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Connecticut’s revenue outpaces fixed cost growth

Connecticut is anticipated to continue seeing budget surpluses into 2026, built on positive revenue growth that will outpace Connecticut’s fixed costs, according to the Fiscal Accountability Report released by the Office of Fiscal Analysis (OFA).

Connecticut’s fixed costs, which include debt service, Medicaid, retirement obligations and adjudicated claims, make up more than 50 percent of the General Fund budget. The growth of those costs had been outpacing revenue growth for years, leading to a structural imbalance in the state’s budget. Now that trend has reversed due, in part, to the state’s pay down of pension debt, according to the analysis.

“A significant contributor to the structural balance is a slowdown in fixed cost growth in the out-years, compared to prior years,” the analysis says. “This is due in large part to a reduction in the projected annual contributions to the State Employee Retirement System (SERS) and the Teachers Retirement System (TRS) because of additional deposits into the system over the past three years, as well as the completed phase-in of how SERS is funded.”

Connecticut’s revenue growth is now projected at 2.7 percent per year, as opposed to 1.6 percent fixed cost growth. This is a significant change from just a few years ago when the growth of Connecticut’s fixed costs was 5.4 percent, opposed to average revenue growth of 2.8 percent, creating a “structural imbalance” in Connecticut’s budget, according the 2020 Fiscal Accountability Report.

Connecticut has paid down more than $5 billion of its pension debt over the past three years, part of the 2017 budget’s volatility cap that requires volatile revenue derived from investment earnings to go into the budget reserve fund and, when the reserve fund is full, be used to pay down pension debt.

Those reductions are expected to save Connecticut $524 million in reduced annual pension costs during 2024 and 2025, according to OFA, although, they note, variables like cost-of-living increases and investment returns can have significant impacts on the overall size of the debt.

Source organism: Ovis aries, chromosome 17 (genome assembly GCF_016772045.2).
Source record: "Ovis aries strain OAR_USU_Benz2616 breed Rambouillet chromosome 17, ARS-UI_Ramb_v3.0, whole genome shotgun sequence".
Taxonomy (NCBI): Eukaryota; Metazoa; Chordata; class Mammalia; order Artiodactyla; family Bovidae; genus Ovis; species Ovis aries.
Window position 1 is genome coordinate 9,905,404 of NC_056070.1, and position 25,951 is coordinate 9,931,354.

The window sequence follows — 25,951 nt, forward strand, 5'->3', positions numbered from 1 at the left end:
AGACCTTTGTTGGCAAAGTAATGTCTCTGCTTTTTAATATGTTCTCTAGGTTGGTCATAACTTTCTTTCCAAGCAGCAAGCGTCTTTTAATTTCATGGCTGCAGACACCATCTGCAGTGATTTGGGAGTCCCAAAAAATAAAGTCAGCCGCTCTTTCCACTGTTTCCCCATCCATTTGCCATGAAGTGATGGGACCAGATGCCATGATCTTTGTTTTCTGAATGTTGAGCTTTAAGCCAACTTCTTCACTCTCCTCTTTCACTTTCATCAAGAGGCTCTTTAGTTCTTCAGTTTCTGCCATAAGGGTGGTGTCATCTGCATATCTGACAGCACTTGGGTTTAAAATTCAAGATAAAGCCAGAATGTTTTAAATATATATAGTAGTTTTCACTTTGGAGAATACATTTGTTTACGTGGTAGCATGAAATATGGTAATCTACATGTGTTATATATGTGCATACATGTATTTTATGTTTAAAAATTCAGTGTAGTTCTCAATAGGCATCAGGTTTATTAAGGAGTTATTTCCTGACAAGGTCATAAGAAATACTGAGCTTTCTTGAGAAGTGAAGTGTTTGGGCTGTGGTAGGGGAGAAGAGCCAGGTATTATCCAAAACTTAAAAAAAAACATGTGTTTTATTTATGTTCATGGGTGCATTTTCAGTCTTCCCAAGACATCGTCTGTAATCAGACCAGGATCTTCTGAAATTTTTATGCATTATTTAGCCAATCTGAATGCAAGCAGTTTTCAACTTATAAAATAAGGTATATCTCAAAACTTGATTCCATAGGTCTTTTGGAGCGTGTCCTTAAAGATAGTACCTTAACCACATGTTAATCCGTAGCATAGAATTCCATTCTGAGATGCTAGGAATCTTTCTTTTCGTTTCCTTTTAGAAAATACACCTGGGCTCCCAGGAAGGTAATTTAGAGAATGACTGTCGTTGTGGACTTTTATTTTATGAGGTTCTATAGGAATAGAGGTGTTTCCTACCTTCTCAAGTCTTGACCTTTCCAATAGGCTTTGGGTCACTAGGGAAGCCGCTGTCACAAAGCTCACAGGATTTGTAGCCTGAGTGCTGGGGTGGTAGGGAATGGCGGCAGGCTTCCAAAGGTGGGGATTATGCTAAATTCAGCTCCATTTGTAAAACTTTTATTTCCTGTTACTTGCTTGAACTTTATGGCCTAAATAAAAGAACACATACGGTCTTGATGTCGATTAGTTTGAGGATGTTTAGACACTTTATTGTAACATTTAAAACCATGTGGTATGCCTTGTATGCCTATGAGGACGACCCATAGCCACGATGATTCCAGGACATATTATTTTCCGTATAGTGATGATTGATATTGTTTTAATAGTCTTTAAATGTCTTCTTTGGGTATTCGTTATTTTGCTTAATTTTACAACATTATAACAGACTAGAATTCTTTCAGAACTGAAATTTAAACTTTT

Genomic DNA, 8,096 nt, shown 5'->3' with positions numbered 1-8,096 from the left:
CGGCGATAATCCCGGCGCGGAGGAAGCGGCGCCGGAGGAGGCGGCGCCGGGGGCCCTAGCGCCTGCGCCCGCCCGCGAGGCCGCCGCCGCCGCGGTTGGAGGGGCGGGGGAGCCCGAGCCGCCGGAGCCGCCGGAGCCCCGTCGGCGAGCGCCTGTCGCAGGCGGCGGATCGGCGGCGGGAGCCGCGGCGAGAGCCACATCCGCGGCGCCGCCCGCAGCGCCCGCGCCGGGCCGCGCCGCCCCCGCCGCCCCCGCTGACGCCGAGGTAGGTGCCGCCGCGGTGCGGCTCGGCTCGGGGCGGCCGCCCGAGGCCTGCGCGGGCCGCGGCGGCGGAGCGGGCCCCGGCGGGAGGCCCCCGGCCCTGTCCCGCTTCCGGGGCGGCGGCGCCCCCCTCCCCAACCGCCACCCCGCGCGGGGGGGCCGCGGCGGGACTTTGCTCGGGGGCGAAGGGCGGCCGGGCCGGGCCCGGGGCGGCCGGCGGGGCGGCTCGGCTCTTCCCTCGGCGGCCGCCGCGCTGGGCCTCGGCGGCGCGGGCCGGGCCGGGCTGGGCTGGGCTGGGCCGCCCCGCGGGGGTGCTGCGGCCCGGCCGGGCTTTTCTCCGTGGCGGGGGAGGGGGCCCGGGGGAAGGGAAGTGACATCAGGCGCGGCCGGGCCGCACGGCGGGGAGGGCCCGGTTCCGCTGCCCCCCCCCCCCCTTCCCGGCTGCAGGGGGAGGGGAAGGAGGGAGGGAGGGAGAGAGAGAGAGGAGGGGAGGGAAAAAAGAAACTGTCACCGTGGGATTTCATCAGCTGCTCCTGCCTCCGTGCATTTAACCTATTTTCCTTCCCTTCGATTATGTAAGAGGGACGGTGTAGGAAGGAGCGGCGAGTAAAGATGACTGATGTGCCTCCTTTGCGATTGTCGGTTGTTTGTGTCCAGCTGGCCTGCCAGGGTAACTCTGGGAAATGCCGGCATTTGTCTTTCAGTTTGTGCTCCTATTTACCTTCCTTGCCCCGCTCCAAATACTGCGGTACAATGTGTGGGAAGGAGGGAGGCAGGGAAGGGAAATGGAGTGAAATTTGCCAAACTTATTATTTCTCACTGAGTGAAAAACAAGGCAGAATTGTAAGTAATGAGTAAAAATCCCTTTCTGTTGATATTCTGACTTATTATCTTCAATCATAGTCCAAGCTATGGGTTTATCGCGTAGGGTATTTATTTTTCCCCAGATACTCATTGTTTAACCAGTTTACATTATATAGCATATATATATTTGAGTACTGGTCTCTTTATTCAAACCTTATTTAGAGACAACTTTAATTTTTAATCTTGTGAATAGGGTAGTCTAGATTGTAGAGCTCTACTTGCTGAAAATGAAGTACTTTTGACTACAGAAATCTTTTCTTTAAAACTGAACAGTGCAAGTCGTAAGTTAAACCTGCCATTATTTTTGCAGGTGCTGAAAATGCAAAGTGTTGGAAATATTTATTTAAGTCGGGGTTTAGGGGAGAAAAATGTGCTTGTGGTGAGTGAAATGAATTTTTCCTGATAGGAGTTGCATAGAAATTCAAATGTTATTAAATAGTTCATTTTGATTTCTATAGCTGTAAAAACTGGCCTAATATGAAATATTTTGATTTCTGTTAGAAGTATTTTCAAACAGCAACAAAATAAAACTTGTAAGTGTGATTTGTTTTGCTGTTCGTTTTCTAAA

However, according to both OFA and the state’s Consesus Revenue estimates, Connecticut should be able to continue making large payments toward that pension debt to further reduce the annual contributions.

The OFA projects General Fund surpluses over the next three years, including $931.7 million in 2023 and $822 million in 2026. In 2023, the state expects to pay down another $2.7 billion in retirement debt and still have surplus revenue left over.

However, Connecticut’s retirement health benefit costs are expected to increase $700 million by 2026, according to the report, as medical and prescription costs continue to rise.

Connecticut’s revenue growth is built largely upon investment earnings coming in higher than anticipated and sales tax revenue growth driven by inflationary increases in goods. But that same inflation will also impact the state’s expenditures, according to the report.

And while Connecticut’s overall budget picture remains positive at this point, the OFA does warn of possible issues down the road over rising interest rates meant to fight inflation and concerns about an economic downturn.

“Nationally, inflation is currently at a 40-year high, and it is inevitable that some state expenditures as well as certain state revenues will be impacted,” the report says. “Whether the Federal Reserve can reduce inflation without triggering a recession is uncertain.”

The OFA’s fiscal accountability report is based only on current expenditures and cannot account for future spending increases, which may change the overall balances.

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Marc E. Fitch, Senior Investigative Reporter

Marc E. Fitch

Marc worked as an investigative reporter for Yankee Institute and was a 2014 Robert Novak Journalism Fellow. He previously worked in the field of mental health is the author of several books and novels, along with numerous freelance reporting jobs and publications. Marc has a Master of Fine Arts degree from Western Connecticut State University.

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